Lori is local to Houston and has been in the health industry for nearly 20 years and originally started out in the corporate world as a pharmaceutical rep where she worked for over 10 years selling psychotropics for patients with bipolar, depression, PTSD, anxiety and schizophrenia. Simultaneously, she was prescribed to several pharmaceutical meds as she suffered from depression, insomnia, severe allergies, and more. She was introduced to Traditional Chinese Medicine in 2010. Fast forward, and she has grown her one woman practice to a team of practitioners in Houston’s only AcuHouse, Phoenix Rising Acupuncture.
Lori leads a very clean, holistic, nontoxic life…little to no makeup, no nail polish, clean and organic foods and household products, the list goes on. She’s not a bar hopper, but does have a few of her favorite boozy drinks. She’s mostly a tea drinker and all about finding stress relief through self-care as opposed to the bar.
Tell us about your first encounter with Traditional Chinese Medicine. What did you like about it?
For most of my life, my interest in health stemmed from the conventional western medicine perspective, as, from an early age, I had always planned to attend medical school to become a physician. However, I took a slight turn on that path, as I fell in love with academia and research, and so I attained a Master Science in Biology. Instead of pursuing a PhD after the Masters, I decided to take a short break to enter the “real world” or Corporate America to save money with the intention of going back to attain my PhD. I became a pharmaceutical sales specialist for three major pharmaceutical companies within a span of 9 years, and so for the majority of a decade, I was entrenched in the world of western medicine.
It wasn’t until 8 years into my corporate career that I even heard of acupuncture and Chinese Medicine. The seed had been planted, and as I tired of my lackluster career in the pharmaceutical industry, I quit my job and headed to the American College of Acupuncture & Oriental Medicine to enroll in their Master’s program. It wasn’t until I was officially a student that I had my first encounter with acupuncture. At that time, I was 31 years old, and already on about half a dozen medications that had been prescribed for depression, insomnia, anxiety, allergies, and hypothyroid. After about 6 months of acupuncture and herbal therapy, I was able to live a healthy life with only one medication. I knew that if Chinese Medicine could genuinely work for me, then there were so many more people that it could help too.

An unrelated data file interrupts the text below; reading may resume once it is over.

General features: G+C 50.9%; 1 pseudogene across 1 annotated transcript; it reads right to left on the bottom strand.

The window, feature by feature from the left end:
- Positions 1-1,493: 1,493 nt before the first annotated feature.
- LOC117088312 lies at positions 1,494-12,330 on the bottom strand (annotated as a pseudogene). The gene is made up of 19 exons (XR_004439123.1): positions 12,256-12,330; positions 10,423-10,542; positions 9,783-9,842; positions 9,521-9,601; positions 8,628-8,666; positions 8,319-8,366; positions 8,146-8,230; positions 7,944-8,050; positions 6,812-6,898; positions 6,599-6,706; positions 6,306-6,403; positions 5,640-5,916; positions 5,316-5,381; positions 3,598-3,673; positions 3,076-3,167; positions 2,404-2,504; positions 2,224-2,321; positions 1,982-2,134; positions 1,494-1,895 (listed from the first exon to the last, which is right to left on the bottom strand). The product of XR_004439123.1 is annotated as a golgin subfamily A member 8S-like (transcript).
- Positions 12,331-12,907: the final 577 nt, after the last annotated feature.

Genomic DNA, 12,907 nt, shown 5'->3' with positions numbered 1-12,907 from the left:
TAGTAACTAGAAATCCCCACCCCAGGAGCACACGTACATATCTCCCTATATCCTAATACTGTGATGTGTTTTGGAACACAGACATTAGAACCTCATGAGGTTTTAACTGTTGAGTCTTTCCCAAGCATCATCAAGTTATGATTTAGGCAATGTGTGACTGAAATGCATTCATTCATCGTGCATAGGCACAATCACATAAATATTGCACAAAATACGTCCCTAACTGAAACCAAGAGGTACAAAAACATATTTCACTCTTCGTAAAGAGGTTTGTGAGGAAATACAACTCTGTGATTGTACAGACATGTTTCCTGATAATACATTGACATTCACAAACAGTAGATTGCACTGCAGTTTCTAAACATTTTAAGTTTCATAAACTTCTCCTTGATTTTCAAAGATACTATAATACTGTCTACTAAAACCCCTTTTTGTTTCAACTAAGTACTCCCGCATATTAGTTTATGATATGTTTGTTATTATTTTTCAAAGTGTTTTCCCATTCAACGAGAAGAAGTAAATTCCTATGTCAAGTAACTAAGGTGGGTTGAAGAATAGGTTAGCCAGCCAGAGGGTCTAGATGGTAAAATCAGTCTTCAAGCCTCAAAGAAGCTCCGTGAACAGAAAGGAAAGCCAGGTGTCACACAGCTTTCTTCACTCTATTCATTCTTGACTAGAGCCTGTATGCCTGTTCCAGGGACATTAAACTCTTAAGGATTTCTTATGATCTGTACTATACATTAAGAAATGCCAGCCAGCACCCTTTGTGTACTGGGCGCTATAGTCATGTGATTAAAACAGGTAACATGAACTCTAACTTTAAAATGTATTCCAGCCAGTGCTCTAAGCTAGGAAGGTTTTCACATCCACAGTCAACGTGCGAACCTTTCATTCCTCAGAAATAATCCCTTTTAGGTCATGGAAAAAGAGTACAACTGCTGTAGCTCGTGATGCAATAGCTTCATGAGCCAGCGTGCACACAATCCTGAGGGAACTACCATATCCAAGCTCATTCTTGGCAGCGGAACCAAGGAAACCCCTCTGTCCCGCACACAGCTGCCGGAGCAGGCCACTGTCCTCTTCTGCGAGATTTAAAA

What’s your favorite part of being in practice? What makes your work unique?
My work is personal to me. I put a lot of effort and compassion into it. Since I was able to heal through Chinese Medicine – acupuncture, herbs, and nutrition, I wanted to work with patients who have similar health concerns as I did. That is, women who are burnt out, exhausted, depressed, and anxious. Women who looked for natural ways to help heal, not just those who wanted a prescription drug to quiet their symptoms. I specialize in internal medicine and chronic illness, notably autoimmune disease, chronic allergies and food sensitivities, and emotional health, such as depression and anxiety. I have added extensive post-graduate training to become specialized in these fields. While many colleagues focus on pain or musculoskeletal concerns, I coach patients through their entire journey to wellness with nutritional guidance, lifestyle modifications, customized herbal remedies, and specialized acupuncture treatments. The patients at Phoenix Rising Acupuncture experience a thorough wellness makeover instead of just popping in for sporadic acupuncture sessions.
I have to say with all honesty that I have witnessed more “medical miracles” with acupuncture therapy in the past 5 years of private practice than I ever did from any of the dozens of medications I sold in 9 years.
Who makes a viable candidate for acupuncture?